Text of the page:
It is abundantly clear from these statutes that the General Assembly intended the new criminal code to have no effect on criminal proceedings for offenses committed prior to the enactment of the new code. We think this is true with regard to considering the appropriateness of a sentence under Appellate Rule 7(B); we are to proceed as if the new criminal code had not been enacted. We therefore decline to take into consideration the lesser penalties of the new criminal code in addressing the appropriateness of Marley's sentence. Instead, we consider what Appellate Rule 7(B) requires us to consider: the nature of the offense and the character of the offender.
B. Nature of the Offense
Marley argues that the nature of his offense was not particularly egregious. He focuses his argument on the fact that Palmer, who he claims was the more culpable of the two given her more active role in selling the pills to the undercover officer, was given an executed sentence of only five years. We do not find Marley's argument to be persuasive at all.
Even though Marley was charged with one count of dealing in a Schedule II controlled substance, there was evidence that he actively participated in three different sales. And Marley admitted that he made daily trips to Cincinnati to purchase heroin. Although Palmer set up the drug sales, there was no indication that Marley was anything other than a willing participant in the sales so that he could fund his heroin habit.
With regard to Marley's claim that Palmer received a more lenient sentence, we disagree. It appears that Palmer entered into a plea agreement with a specific sentence, whereas Marley entered into an open plea with no sentencing limitations or recommendations. And even though Palmer was sentenced to only five years executed, she also received a total sentence of fifteen years versus Marley's twelve years. Thus, after she is released from her executed time, Palmer will be on probation and be subject to serving an additional ten years if she violates the terms of her probation.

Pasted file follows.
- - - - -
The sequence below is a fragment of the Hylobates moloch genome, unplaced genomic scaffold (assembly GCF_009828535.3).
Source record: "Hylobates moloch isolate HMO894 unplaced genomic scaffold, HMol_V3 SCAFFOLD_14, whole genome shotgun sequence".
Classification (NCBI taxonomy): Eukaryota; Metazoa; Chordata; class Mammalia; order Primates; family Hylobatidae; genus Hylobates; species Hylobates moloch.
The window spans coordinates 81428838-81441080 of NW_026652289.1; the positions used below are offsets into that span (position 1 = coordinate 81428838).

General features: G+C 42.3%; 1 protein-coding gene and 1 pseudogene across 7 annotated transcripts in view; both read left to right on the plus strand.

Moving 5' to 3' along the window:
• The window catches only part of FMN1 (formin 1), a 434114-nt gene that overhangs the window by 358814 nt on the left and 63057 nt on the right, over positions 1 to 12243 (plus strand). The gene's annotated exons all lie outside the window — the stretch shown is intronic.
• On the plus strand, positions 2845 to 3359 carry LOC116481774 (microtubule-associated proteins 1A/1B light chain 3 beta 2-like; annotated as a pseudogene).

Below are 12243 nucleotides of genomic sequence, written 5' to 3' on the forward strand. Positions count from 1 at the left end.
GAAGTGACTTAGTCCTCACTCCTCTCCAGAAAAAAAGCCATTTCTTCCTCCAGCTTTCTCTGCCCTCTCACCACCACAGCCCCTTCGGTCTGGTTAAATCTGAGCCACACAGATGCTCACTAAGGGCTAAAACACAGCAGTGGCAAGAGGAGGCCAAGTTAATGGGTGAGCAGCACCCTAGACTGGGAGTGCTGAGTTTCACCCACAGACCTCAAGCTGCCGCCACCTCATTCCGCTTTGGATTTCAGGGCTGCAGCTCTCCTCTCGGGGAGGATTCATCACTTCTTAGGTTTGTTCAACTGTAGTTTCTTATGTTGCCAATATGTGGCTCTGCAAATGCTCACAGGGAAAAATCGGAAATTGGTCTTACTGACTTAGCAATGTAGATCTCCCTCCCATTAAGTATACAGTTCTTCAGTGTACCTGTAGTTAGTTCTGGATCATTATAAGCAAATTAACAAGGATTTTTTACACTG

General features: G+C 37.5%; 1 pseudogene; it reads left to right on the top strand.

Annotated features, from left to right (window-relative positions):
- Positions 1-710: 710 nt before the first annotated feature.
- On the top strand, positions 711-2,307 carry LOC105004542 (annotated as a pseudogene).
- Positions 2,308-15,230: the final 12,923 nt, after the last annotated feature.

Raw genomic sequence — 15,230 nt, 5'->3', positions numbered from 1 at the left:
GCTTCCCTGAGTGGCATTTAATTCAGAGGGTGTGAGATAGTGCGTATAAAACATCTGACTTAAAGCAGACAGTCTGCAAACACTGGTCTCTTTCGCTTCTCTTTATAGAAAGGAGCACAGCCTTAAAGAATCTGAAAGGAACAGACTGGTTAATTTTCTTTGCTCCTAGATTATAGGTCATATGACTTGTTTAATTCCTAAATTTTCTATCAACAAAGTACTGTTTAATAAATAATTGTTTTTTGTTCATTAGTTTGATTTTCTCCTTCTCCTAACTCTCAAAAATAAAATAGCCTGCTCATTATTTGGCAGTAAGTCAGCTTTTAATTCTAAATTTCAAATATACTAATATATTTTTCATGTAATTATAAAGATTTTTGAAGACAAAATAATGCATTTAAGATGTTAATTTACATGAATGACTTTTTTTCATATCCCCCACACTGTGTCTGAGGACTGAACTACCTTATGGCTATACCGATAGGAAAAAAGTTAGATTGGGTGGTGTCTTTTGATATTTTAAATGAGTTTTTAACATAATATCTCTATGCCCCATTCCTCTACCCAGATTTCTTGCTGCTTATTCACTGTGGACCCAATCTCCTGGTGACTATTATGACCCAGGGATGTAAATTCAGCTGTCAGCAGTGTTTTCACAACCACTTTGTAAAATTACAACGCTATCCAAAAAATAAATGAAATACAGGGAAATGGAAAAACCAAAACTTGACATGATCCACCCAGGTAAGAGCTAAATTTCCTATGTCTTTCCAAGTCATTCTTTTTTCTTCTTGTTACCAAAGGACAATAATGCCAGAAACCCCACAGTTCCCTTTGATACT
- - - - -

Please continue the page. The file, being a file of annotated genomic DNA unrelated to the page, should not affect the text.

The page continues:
See Davidson, 926 N.E.2d at 1024 (" A defendant on probation is subject to the revocation of probation and may be required to serve up to the full original sentence." ). Therefore, the fact that Palmer received a different sentence than Marley received does support Marley's claim that his sentence is inappropriate.
C. Character of the Offender .
Marley's character also supports the trial court's sentencing decision. Marley's criminal history consists of two prior felony convictions and nine misdemeanor convictions. Appellant's App. p. 102. His prior convictions include: domestic violence, assault, operating while suspended, driving under the influence, disorderly conduct, resisting arrest, and driving with no license. Id. at 101-02.
Marley attempts to minimize his criminal history by claiming that, like his instant offense, his past crimes were all caused by his addiction, and he further notes that he has sought treatment for his addiction. While we certainly commend Marley for seeking treatment, the fact that he has a substance abuse problem is not necessarily a factor that weighs in favor of a lesser sentence. This is especially so since Marley never sought treatment until after his arrest for the instant offense. See Hape v. State, 903 N.E.2d 977, 1002 (Ind.Ct.App. 2009) (noting that a history of substance abuse may be a mitigating circumstance but may also be an aggravating circumstance where the defendant is aware of a substance abuse problem but has not taken appropriate steps to treat it); Bryant v. State, 802 N.E.2d 486, 501 (Ind.Ct.App. 2004) (holding that trial court did not err in finding substance abuse as an aggravating factor where defendant was aware of his problem with drugs and alcohol yet did not take any positive steps to treat his addiction); Bennett v. State, 787 N.E.2d 938, 948 (Ind.Ct.App. 2003) (holding that trial court did not err in failing to find defendant's alcohol abuse problem as mitigating, and could properly have considered such as aggravating, where defendant was aware of problem yet never sought help).
Because of the clear, unambiguous language of the
savings clause statutes, we decline to take into consideration the lesser
penalties of the new criminal code when addressing the appropriateness of
sentence. Upon considering the nature of the offense and the
character of the offender, we are unable to say that Marley's sentence of ten
years executed and two years suspended is inappropriate.
RILEY, J., and CRONE, J., concur.